Ask any one of my children the one thing they’re supposed to buy for their mother when they grow up and get rich and famous and they will say, without hesitation, an original Romare Bearden. I think I might have whispered that in Mari and Lila’s ears when they were just days old. Romare Bearden, the prolific artist, writer and musician who used his work to chronicle the beauty of black life, is that serious to this art lover. And I don’t miss a chance, ever, to see his collages and paintings up close.
Imagine, then, how excited I was to find out that Macy’s is celebrating his 100th birthday by hosting satellite exhibits of Romare Bearden’s artwork in select Macy’s stores nationwide? Last night, I had the great pleasure of joining the opening reception of the Bearden exhibit at Atlanta’s Macy’s at Lennox Square Mall with a host of art lovers who share my enthusiasm for all things Bearden. There, we got to see up close hand-signed fine art prints of Bearden’s collages, watercolors and oil on paper works, dating from 1964 to 1984, when Bearden was at the peak of his artistic power—many of them loaned from the Romare Bearden Foundation.
Also on hand was works by artists inspired and influenced by Bearden’s life and legacy, and a jazz band that performed Bearden’s music—yes, Bearden, who hung with Duke Ellington, penned songs that were later recorded by Tito Puente, Billy Eckstine and Branford Marsalis. Additional in-store celebrations will include children’s collage-making events, special readings of Bearden’s children’s book, “Li’l Dan, the Drummer Boy: A Civil War Story” as well as cooking demonstrations from local chefs featuring Bearden’s favorite recipes and Caribbean dishes (his wife was wife, Nanette, had a home in her native St. Martin and he often celebrated the beauty of the Caribbean’s lush landscapes in his work) from the out-of-print cookbook, “Ma Chance’s French Caribbean Creole Cooking,” which Bearden illustrated.
Though I was super excited to see my blog homies at the Macy’s Lennox Square event—Akilah of Execumama.com, Christie of Chatterbox Christie, Lorraine of Run Wifey, Run, Kia of Cinco Mom and event hosts Ronnie and Lamar Tyler of Black and Married With Kids and Danica of beEverywhere were in the building while I was there with my daughter, Mari, and my buddies EPayne of Makes Me Wanna Holler, Terrance of BrothaTech came after we left (doggonit!)— I honestly needed a minute to be one with Romare. I told a few folks that maybe they should consider knocking me out with some spray if I got too close to his work; though I looked lovingly at the collages from behind the velvet rope, I seriously wanted to touch them and hug them and bring them home with mama. Every last one of them.
The one that stood out to me, though, was “Morning,” (pictured above) described as a celebration of the black family and African American family life. In it, a mother is loving on her baby in the kitchen, next to a table full of flowers, a rocking chair and a pot-bellied stove, a nod, the gallery notes, to Bearden’s desire to “squarely locate the black family within the realm of traditional domesticity.”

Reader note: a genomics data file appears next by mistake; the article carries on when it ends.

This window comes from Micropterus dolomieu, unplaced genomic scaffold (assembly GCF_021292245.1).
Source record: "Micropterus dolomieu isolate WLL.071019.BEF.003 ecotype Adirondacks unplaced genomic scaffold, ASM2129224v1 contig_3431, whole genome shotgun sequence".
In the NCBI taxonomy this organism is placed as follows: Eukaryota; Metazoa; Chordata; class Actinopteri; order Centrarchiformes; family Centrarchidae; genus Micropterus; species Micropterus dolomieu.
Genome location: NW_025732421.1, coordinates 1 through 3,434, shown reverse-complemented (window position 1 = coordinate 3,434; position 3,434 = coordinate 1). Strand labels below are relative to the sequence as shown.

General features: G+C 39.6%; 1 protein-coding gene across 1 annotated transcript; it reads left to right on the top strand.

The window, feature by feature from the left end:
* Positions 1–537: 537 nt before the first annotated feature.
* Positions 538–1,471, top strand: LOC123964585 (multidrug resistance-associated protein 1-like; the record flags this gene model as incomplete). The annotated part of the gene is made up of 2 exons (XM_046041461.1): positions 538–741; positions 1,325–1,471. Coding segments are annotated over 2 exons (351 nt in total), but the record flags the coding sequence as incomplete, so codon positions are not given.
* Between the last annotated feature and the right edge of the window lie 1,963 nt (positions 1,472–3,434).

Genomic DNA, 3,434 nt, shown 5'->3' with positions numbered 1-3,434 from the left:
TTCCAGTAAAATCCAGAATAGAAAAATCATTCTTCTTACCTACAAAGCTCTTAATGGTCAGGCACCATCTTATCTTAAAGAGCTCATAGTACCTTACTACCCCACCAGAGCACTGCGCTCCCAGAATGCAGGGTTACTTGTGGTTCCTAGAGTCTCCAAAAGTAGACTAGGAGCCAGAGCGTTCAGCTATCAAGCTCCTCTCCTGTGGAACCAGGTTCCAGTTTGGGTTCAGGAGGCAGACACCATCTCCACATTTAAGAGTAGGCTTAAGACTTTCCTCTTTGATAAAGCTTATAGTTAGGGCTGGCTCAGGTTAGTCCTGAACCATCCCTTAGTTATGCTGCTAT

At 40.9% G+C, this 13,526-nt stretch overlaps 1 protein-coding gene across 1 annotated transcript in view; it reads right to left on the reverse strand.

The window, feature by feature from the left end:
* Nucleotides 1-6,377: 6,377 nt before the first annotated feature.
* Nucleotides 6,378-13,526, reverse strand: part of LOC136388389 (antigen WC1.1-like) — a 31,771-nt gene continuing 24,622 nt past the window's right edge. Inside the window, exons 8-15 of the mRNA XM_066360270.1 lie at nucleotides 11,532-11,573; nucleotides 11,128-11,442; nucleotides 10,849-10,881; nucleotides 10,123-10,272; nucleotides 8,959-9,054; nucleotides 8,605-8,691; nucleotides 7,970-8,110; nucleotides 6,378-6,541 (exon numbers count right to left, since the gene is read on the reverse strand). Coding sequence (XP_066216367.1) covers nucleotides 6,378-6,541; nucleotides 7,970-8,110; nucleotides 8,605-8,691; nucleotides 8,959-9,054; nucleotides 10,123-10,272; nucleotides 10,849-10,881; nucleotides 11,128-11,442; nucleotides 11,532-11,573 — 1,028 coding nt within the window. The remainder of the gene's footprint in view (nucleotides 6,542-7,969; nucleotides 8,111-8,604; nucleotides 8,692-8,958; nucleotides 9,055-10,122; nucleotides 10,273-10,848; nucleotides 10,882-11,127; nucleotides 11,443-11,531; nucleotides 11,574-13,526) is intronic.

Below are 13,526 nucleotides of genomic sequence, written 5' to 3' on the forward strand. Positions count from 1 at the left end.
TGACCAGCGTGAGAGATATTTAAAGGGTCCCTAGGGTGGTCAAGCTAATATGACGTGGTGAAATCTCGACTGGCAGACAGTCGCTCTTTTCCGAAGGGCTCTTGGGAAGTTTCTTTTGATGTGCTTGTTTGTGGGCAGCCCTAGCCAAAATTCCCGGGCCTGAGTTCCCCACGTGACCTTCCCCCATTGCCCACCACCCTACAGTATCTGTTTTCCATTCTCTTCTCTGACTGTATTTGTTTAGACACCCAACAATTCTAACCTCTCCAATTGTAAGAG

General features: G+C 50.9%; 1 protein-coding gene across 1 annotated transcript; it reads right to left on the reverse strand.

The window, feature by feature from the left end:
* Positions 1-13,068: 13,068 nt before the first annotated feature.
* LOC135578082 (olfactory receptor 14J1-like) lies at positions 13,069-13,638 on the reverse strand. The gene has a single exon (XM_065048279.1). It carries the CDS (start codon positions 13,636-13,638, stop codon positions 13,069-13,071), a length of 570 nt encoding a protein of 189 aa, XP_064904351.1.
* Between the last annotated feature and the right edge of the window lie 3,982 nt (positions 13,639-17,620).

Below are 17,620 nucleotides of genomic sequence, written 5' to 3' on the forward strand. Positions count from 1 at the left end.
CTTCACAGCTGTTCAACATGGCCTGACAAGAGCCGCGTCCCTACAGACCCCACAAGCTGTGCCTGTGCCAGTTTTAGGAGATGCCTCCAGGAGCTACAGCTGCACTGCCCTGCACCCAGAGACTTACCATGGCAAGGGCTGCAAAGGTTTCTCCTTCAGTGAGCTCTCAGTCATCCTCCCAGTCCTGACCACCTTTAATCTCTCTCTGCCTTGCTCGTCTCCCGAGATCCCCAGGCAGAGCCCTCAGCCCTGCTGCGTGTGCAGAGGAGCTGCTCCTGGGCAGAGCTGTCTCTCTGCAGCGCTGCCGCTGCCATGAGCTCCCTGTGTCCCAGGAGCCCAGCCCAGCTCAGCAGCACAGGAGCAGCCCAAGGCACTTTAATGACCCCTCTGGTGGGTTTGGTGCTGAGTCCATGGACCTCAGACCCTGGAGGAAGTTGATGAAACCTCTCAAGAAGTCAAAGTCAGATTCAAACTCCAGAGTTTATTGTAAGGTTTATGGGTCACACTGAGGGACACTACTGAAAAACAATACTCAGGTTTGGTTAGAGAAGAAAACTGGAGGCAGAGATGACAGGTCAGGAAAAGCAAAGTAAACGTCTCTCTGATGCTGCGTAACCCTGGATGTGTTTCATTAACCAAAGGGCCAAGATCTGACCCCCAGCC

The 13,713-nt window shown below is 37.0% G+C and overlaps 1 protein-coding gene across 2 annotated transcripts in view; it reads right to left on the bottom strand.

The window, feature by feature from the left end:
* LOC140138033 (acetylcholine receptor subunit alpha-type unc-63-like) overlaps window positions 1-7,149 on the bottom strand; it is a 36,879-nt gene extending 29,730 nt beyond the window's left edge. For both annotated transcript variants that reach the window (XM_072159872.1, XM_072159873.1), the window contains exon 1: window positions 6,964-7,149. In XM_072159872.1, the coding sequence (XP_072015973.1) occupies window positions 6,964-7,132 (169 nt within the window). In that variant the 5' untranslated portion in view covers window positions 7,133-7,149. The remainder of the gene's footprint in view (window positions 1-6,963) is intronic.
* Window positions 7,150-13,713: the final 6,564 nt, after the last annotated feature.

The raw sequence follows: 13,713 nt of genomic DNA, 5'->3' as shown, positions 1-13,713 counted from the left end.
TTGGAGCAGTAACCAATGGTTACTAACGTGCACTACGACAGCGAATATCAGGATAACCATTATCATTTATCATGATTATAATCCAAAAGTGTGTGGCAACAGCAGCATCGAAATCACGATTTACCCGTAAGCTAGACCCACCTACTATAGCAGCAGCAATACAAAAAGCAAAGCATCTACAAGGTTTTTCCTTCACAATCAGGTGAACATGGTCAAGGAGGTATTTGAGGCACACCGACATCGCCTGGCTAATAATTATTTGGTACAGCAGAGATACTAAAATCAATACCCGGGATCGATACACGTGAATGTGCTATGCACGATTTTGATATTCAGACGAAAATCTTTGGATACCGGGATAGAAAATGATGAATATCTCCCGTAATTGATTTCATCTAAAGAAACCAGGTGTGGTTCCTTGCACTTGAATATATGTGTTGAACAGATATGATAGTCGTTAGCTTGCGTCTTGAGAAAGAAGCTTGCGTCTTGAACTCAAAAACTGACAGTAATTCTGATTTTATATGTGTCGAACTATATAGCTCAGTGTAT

This is why I adore Bearden; to me, “Morning” and certainly a large part of Bearden’s work, including my personal favorite, “The Block,” is a celebration of us. Our lives. Our space. Our normality. Our beauty. Our human. He was so incredibly dedicated to his art and his culture and his people—and through his work, his life and that dedication, I’ve come to learn that telling our authentic story is just as strong a political statement as protest. Witness what playwright August Wilson (another artist I’m absolutely fanatical about) had to say about Bearden’s work:
What I saw was Black life presented on its own terms, on a grand and epic scale, with all its richness and fullness. It was the art of a large and generous spirit that defined not only the character of Black American life, but also its conscience.
I took my daughter to see the exhibit because I wanted her to see Romare Bearden’s work up close, particularly since, as part of her class’s study of the Harlem Renaissance, she was working on a huge report and oral presentation on him and his art, due, ironically, today. I encourage you, too, to take your kiddies to the Macy’s exhibit, which will be at Macy’s Lennox Square through February 12. You can check out similar Romare Bearden exhibits at Macy’s stores in Chicago, New York, Los Angeles, Pittsburgh and Philadelphia now through February 12th, and in Philadelphia, Houston, Miami, San Francisco, and Washington, D.C. from February 16th to 19th. The Macy’s exhibit ends in Romare Bearden hometown, Charlotte, North Carolina, on February 25th, where there will be a huge children’s celebration featuring storytelling, arts and crafts, live music, face painting and, of course, children’s collages.
Plus, with any purchase of $50 or more in Macy’s during the exhibit’s run, you’ll receive a complimentary scarf printed with one of Romare Bearden’s most revered work, “The Lamp.”
For a complete listing of events and directions, check out Macy’s Celebrates Black History Month here.
To learn more about my hero, Romare Bearden, visit The Romare Bearden Foundation.
Mom. NY Times bestselling author. Pop culture ninja. Unapologetic lover of shoes, bacon and babies. Nice with the verbs. Founder of the top black parenting website, MyBrownBaby.